The Jazz Session #532: Angelica Sanchez

Pianist Angelica Sanchez has a new duet album with pianist Marilyn Crispell (interview) called How To Turn The Moon. In this interview, Sanchez talks about her lifelong admiration of Crispell’s playing; the intricacies of the piano duet; her interest in neuroscience and the work of artist Santiago Ramón y Cajal; and more.

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I’ve been recording conversations with jazz musicians on The Jazz Session since 2007. As I prepare to head out on the road in a van (which will also be my home) to record interviews, I need your support more than ever. Please become a member today at thejazzsession.com/join. For $5 a month you’ll get a weekly bonus episode called Track of the Week, plus early access to every show. For $10 a month you get all that plus an extra monthly bonus show.

Theme music by The Respect Sextet

Logo by Dave Vrabel

Intro voice: Chuck Ingersoll

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The Jazz Session #528: Cat Toren

Welcome to the premiere of season 13 of The Jazz Session! This episode begins with some big news before turning to pianist Cat Toren and her new album, Scintillating Beauty. In this interview, Toren talks about the genesis of the new record; sound healing; bringing a child into the world; her upcoming projects; and the challenge of navigating online spaces.

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As you’ll hear in this episode, I need your support now more than ever. Please become a member today at thejazzsession.com/join. For $5 a month you’ll get a weekly Track of the Week episode, early access to every show, and a yearly gift. For $10 a month you get all that plus an extra bonus show exploring a classic jazz album.

Theme music by The Respect Sextet

Logo by Dave Vrabel

Intro voice: Chuck Ingersoll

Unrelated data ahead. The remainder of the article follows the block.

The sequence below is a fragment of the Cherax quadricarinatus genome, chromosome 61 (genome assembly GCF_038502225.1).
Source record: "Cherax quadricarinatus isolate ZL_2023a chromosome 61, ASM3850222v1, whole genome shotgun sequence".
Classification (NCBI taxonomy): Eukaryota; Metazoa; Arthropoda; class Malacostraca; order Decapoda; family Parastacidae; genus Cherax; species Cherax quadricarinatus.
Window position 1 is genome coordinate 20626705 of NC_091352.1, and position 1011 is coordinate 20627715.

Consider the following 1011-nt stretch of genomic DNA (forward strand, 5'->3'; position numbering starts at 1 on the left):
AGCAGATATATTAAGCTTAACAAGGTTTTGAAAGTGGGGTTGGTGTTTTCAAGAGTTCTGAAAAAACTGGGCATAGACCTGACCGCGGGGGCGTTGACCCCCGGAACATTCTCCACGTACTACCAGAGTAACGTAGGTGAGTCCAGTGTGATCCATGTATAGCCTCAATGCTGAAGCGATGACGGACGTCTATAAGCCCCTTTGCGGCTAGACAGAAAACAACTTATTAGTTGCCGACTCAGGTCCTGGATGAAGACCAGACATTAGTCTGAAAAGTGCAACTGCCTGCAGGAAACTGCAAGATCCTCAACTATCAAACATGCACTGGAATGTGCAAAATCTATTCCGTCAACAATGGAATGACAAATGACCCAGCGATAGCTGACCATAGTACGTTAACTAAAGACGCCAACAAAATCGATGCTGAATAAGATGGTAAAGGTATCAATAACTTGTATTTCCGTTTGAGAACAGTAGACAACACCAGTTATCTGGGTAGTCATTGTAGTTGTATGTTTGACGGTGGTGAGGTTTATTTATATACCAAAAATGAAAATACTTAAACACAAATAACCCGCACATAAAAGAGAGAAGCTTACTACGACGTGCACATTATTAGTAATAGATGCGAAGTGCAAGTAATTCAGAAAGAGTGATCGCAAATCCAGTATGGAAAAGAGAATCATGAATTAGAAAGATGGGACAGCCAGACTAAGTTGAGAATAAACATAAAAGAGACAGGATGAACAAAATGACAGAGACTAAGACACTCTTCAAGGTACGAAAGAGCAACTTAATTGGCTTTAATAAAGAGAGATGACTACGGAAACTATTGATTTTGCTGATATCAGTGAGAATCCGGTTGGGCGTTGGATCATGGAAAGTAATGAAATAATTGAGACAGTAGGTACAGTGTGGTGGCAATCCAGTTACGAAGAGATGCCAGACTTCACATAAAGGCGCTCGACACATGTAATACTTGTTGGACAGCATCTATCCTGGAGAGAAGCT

Follow The Jazz Session on Twitter, Instagram and Facebook.

Subscribe to my twice-monthly newsletter.

The Jazz Session #520: Andy Milne

Pianist Andy Milne has just released his first trio album, The ReMission (Sunnyside Records, 2020), featuring bassist John Hébert and drummer Clarence Penn. In this interview, Milne talks about finally deciding to make a trio record; how the album coincided with both his fight against cancer and a new job at the University of Michigan; life during the pandemic; his thoughts on McCoy Tyner; and more.

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I’ve been recording conversations with jazz musicians since 2007. I think it’s important work that deserves public support. I’d also like to be able to do it for my living. If you agree that The Jazz Session is worth supporting, become a member today at thejazzsession.com/join. For $5 a month you’ll get a monthly bonus episode, early access to every show, and a yearly gift. For $10 a month you get all that plus an extra bonus show exploring a classic jazz album.

Theme music by The Respect Sextet

Logo by Dave Vrabel

Intro voice: Chuck Ingersoll

Follow The Jazz Session on Twitter, Instagram and Facebook.

Subscribe to my twice-monthly newsletter.

The Jazz Session #516: Brenda Earle Stokes

The new album by Brenda Earle Stokes is Solo Sessions, Vol. 1. In this interview, Stokes talks about this unexpected album; learning 700 songs in 11 weeks on a cruise ship; life in NYC during the pandemic; the idea of the depressed artist; the opportunity for optimism; and more.

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I’ve been recording conversations with jazz musicians since 2007. I think it’s important work that deserves public support. I’d also like to be able to do it for my living. If you agree that The Jazz Session is worth supporting, become a member today at thejazzsession.com/join. For $5 a month you’ll get a monthly bonus episode, early access to every show, and a yearly gift. For $10 a month you get all that plus an extra bonus show exploring a classic jazz album. Thank you to the latest members: Arthur Kahwa, David Smith, Ron, Peter De Backer, and Rich Nichols.

Theme music by The Respect Sextet

Logo by Dave Vrabel

Intro voice: Chuck Ingersoll

Follow The Jazz Session on Twitter, Instagram and Facebook.

Subscribe to my twice-monthly newsletter.

The Jazz Session #515: Remembering Ellis Marsalis (2009 Interview)

We just lost Ellis Marsalis. Earlier this week we lost Wallace Roney. I think we’ll be adding more names to the list before all this is over. I’m sharing this 2009 interview with Ellis as a way to honor his memory. Take care of each other, OK?

Ellis Marsalis is more than the father of four famous sons. He’s an acclaimed pianist and educator in his own right, and his musical history has covered a lot of ground. Homecoming (ELM Records, 2009), his new CD, is a mix of old and new, combining a reissue of 1985 duet session with saxophonist Eddie Harris, and new music recorded in 2009 with fellow New Orleanian pianist Jonathan Batiste. In this interview, Marsalis talks about how his time in the Marines helped build his piano chops; how he got his gig with trumpeter Al Hirt; and what makes New Orleans “fertile ground” for a jazz musician.